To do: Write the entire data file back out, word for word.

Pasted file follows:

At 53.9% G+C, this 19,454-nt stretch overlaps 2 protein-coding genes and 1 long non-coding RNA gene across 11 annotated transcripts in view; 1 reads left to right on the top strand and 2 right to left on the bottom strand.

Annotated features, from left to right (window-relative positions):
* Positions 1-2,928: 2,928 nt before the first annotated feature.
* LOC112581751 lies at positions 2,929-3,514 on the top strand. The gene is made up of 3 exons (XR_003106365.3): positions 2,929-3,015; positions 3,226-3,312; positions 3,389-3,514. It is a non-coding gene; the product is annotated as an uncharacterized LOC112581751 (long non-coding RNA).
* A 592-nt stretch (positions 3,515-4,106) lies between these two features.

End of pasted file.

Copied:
At 53.9% G+C, this 19,454-nt stretch overlaps 2 protein-coding genes and 1 long non-coding RNA gene across 11 annotated transcripts in view; 1 reads left to right on the top strand and 2 right to left on the bottom strand.

Annotated features, from left to right (window-relative positions):
* Positions 1-2,928: 2,928 nt before the first annotated feature.
* LOC112581751 lies at positions 2,929-3,514 on the top strand. The gene is made up of 3 exons (XR_003106365.3): positions 2,929-3,015; positions 3,226-3,312; positions 3,389-3,514. It is a non-coding gene; the product is annotated as an uncharacterized LOC112581751 (long non-coding RNA).
* A 592-nt stretch (positions 3,515-4,106) lies between these two features.